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The crown jewels of the new Interstate 74 bridge — its high-rising arches — are so complicated to build, transportation officials say, progress is slowed again.

Little headway was made in July on the arches that will rise above the westbound span of the new bridge, which originally was to be finished in just a couple of months. The anticipated completion of the westbound (Iowa-bound) span already has been pushed into the middle of next year, following a particularly harsh winter and multiple spring record floods in the work zone.

But the lead agency for the project, the Iowa Department of Transportation, was expecting progress on the arches to move more rapidly when Mississippi River floodwaters receded. While the river has been below major flood stage since mid-June, the arches remain at just 10 erected segments out of a total of 30 that will go into each span.

"The contractor has experienced some challenges with installing the stays and pulley system," said Danielle Alvarez, I-74 project manager for the Iowa DOT. "It’s a difficult process and requires extreme precision, because the stays will be used to adjust the angle of the arch segments to ensure the correct fit.

"The true arch design is unique and challenging, and we are working closely with the contractor to identify and resolve issues as quickly as possible."

More specifically, the delays are being caused by difficulty in getting cables from their concrete housings that are built into a pier near the shoreline to thread through the blue/green towers that stand between the arches and the shore. The cables must then be placed onto the arch segments themselves, because they will be used to help direct the positioning of each added arch piece.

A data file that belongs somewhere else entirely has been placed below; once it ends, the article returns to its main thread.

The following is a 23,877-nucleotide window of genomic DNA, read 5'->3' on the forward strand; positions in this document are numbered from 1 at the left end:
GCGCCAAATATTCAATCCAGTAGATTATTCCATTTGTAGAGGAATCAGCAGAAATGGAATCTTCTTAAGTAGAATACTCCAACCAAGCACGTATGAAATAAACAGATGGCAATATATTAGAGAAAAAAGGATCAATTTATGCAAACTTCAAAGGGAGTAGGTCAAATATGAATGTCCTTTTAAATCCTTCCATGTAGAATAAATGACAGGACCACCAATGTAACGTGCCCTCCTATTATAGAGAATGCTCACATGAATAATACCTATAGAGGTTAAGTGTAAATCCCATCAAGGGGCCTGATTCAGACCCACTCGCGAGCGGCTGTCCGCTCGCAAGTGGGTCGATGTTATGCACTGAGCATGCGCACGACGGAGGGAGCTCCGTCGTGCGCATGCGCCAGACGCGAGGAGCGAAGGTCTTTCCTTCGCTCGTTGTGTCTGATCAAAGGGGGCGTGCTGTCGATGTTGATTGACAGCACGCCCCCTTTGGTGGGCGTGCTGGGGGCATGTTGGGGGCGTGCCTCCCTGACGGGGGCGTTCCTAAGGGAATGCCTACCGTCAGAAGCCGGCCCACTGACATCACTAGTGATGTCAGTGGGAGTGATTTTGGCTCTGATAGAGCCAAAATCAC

"It’s taking time, because the stays must be meticulously placed and threaded through the mechanism at the top of the tower," Alvarez elaborated last week in an email. "This process is critical, and everything must be positioned accurately before any new segments can be added to the arch.

"As we mentioned, if the alignment of the arch is off this early in the process, it would create fit-up issues down the road. Accuracy is key at this stage."

The cables running from the housings (also called anchorages) to the tower are back stays, and the ones running from the towers to the arches are called fore stays. The towers are more than 200 feet high, so the process of precisely looping cables through them with cranes is tricky work.

Once the cables are placed, though, the progress on adding more arch segments will happen more quickly, Alvarez said.

"The contractor is also planning ahead for when the arch is near completion," she said. "They are coordinating with the U.S. Coast Guard to obtain approval for briefly closing the navigation channel when the last few segments of the arch are ready to be set.

"The arch meets in the middle of the navigation channel, and the contractor will need to station a barge and their equipment in the channel in order to set the last few segments. The channel can only be closed for brief periods of time and requires prior approval from the USCG."

At this point, it does not appear it will be necessary to request a channel closure in August, because the arches will not be ready, she said.

By using the pulley system for guiding the arches toward their meeting point in the center, the contractor avoids the need for long-term obstructions in the navigation channel. Barge traffic already took a major hit this spring when long-term flooding closed the river to navigation.

"We had hoped that the arch erection would proceed smoothly after flooding receded, but the challenges with the stays and controlling proper arch alignment have slowed our progress," Alvarez wrote. "Progress on other parts of the bridge continue, including constructing the deck over the piers south of the arch as well as pre-assembling the arch flooring system (the section that will run the length of the arch and support the concrete deck)."

Much of the arch work is being done by members of Ironworkers Local 111, which is based in Rock Island. Earlier this summer, 53 ironworkers from 111 were working on the bridge, union leaders said, and another 30 were expected to be called into action by July.

While many ironworkers continue to work on the bridge decking for both spans, very little activity has been underway near the arches.

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